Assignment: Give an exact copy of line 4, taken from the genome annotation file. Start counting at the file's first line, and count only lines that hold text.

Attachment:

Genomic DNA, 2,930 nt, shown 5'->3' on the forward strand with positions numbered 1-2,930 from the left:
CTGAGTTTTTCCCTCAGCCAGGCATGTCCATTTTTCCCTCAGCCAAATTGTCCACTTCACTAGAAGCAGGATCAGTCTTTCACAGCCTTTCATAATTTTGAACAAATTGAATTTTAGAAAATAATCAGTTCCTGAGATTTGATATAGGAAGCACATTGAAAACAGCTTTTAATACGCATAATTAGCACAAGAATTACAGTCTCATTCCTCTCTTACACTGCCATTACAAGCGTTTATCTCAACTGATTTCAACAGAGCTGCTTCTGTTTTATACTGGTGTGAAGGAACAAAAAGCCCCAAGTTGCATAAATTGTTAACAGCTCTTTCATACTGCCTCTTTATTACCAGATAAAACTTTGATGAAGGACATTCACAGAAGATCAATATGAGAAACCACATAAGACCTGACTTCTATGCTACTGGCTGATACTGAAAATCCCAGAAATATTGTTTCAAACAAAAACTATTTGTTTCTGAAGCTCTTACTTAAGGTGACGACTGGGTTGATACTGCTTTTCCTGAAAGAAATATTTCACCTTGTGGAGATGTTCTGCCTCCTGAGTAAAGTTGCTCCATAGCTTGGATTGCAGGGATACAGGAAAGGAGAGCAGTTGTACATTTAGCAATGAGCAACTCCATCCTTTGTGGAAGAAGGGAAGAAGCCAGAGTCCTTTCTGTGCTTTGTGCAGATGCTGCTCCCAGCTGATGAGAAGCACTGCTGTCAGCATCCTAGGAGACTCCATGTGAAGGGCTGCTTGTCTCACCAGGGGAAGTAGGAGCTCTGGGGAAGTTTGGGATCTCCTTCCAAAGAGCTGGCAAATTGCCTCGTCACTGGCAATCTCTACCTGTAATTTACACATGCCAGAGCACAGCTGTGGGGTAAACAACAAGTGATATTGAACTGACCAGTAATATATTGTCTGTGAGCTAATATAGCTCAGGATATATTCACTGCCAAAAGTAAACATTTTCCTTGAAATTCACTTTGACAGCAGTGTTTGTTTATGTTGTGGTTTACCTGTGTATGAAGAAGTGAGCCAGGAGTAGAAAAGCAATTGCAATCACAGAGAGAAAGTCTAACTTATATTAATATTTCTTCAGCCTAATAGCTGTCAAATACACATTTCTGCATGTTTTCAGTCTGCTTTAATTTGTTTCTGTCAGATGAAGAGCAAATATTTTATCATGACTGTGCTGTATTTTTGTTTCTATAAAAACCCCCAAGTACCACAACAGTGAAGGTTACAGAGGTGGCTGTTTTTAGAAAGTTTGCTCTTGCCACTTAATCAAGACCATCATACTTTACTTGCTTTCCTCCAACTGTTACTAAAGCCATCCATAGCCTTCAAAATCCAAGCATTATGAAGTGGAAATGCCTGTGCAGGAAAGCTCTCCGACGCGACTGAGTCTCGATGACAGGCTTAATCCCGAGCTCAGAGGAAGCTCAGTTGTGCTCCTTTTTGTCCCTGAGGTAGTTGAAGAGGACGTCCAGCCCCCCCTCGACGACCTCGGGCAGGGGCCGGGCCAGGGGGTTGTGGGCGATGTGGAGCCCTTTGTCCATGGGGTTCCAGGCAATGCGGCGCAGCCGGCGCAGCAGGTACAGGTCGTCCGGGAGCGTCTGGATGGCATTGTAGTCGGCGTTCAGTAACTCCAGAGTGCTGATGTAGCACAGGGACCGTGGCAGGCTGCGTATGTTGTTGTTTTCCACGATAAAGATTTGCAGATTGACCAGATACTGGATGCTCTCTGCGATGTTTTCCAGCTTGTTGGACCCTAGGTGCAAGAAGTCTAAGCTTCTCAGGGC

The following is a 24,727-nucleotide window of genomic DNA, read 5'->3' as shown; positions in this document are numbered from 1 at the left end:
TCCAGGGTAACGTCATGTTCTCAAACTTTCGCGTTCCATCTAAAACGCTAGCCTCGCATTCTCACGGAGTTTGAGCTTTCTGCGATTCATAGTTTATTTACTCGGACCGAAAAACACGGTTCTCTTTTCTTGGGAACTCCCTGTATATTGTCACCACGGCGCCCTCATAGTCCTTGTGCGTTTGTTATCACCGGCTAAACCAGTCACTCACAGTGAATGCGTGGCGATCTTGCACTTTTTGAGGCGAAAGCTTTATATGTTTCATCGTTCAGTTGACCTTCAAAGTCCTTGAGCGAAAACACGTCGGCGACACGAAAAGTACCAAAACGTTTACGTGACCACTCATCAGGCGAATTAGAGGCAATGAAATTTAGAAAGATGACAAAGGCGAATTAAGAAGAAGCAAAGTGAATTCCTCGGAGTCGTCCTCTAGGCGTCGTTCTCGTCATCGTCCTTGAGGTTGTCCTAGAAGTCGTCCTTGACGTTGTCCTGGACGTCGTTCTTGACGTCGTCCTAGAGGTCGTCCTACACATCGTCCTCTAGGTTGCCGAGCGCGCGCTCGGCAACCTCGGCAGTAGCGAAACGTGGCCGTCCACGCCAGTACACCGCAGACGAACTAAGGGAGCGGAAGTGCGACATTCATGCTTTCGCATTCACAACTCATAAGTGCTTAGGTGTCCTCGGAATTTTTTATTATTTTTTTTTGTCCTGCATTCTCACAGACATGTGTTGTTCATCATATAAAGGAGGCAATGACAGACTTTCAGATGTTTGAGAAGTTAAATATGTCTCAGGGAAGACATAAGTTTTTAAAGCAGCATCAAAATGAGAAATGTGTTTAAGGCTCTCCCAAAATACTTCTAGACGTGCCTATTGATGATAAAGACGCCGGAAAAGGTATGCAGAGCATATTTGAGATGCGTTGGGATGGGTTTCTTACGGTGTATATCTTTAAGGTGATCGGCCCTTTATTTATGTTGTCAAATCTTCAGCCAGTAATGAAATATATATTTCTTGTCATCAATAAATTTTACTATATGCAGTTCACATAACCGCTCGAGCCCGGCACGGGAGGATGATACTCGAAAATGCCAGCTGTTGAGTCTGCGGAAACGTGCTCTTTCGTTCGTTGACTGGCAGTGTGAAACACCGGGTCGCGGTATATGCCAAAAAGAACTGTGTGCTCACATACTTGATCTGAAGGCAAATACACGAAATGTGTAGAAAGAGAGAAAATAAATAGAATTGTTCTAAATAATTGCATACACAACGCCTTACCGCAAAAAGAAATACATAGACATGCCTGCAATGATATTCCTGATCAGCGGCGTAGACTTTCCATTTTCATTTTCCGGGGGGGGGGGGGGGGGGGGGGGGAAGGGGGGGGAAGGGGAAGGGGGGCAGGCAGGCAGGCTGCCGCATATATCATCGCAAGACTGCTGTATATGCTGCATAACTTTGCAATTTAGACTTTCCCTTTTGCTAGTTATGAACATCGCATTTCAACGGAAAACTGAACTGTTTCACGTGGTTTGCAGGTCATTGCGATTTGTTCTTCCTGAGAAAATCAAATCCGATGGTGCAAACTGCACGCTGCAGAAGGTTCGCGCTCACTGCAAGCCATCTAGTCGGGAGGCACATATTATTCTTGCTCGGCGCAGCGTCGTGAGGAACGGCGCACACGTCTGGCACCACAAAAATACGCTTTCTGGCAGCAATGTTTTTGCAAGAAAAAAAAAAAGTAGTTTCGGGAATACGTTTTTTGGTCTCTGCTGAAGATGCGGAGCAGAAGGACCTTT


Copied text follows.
TCCAGGGTAACGTCATGTTCTCAAACTTTCGCGTTCCATCTAAAACGCTAGCCTCGCATTCTCACGGAGTTTGAGCTTTCTGCGATTCATAGTTTATTTACTCGGACCGAAAAACACGGTTCTCTTTTCTTGGGAACTCCCTGTATATTGTCACCACGGCGCCCTCATAGTCCTTGTGCGTTTGTTATCACCGGCTAAACCAGTCACTCACAGTGAATGCGTGGCGATCTTGCACTTTTTGAGGCGAAAGCTTTATATGTTTCATCGTTCAGTTGACCTTCAAAGTCCTTGAGCGAAAACACGTCGGCGACACGAAAAGTACCAAAACGTTTACGTGACCACTCATCAGGCGAATTAGAGGCAATGAAATTTAGAAAGATGACAAAGGCGAATTAAGAAGAAGCAAAGTGAATTCCTCGGAGTCGTCCTCTAGGCGTCGTTCTCGTCATCGTCCTTGAGGTTGTCCTAGAAGTCGTCCTTGACGTTGTCCTGGACGTCGTTCTTGACGTCGTCCTAGAGGTCGTCCTACACATCGTCCTCTAGGTTGCCGAGCGCGCGCTCGGCAACCTCGGCAGTAGCGAAACGTGGCCGTCCACGCCAGTACACCGCAGACGAACTAAGGGAGCGGAAGTGCGACATTCATGCTTTCGCATTCACAACTCATAAGTGCTTAGGTGTCCTCGGAATTTTTTATTATTTTTTTTTGTCCTGCATTCTCACAGACATGTGTTGTTCATCATATAAAGGAGGCAATGACAGACTTTCAGATGTTTGAGAAGTTAAATATGTCTCAGGGAAGACATAAGTTTTTAAAGCAGCATCAAAATGAGAAATGTGTTTAAGGCTCTCCCAAAATACTTCTAGACGTGCCTATTGATGATAAAGACGCCGGAAAAGGTATGCAGAGCATATTTGAGATGCGTTGGGATGGGTTTCTTACGGTGTATATCTTTAAGGTGATCGGCCCTTTATTTATGTTGTCAAATCTTCAGCCAGTAATGAAATATATATTTCTTGTCATCAATAAATTTTACTATATGCAGTTCACATAACCGCTCGAGCCCGGCACGGGAGGATGATACTCGAAAATGCCAGCTGTTGAGTCTGCGGAAACGTGCTCTTTCGTTCGTTGACTGGCAGTGTGAAACACCGGGTCGCGGTATATGCCAAAAAGAACTGTGTGCTCACATACTTGATCTGAAGGCAAATACACGAAATGTGTAGAAAGAGAGAAAATAAATAGAATTGTTCTAAATAATTGCATACACAACGCCTTACCGCAAAAAGAAATACATAGACATGCCTGCAATGATATTCCTGATCAGCGGCGTAGACTTTCCATTTTCATTTTCCGGGGGGGGGGGGGGGGGGGGGGGGAAGGGGGGGGAAGGGGAAGGGGGGCAGGCAGGCAGGCTGCCGCATATATCATCGCAAGACTGCTGTATATGCTGCATAACTTTGCAATTTAGACTTTCCCTTTTGCTAGTTATGAACATCGCATTTCAACGGAAAACTGAACTGTTTCACGTGGTTTGCAGGTCATTGCGATTTGTTCTTCCTGAGAAAATCAAATCCGATGGTGCAAACTGCACGCTGCAGAAGGTTCGCGCTCACTGCAAGCCATCTAGTCGGGAGGCACATATTATTCTTGCTCGGCGCAGCGTCGTGAGGAACGGCGCACACGTCTGGCACCACAAAAATACGCTTTCTGGCAGCAATGTTTTTGCAAGAAAAAAAAAAAGTAGTTTCGGGAATACGTTTTTTGGTCTCTGCTGAAGATGCGGAGCAGAAGGACCTTT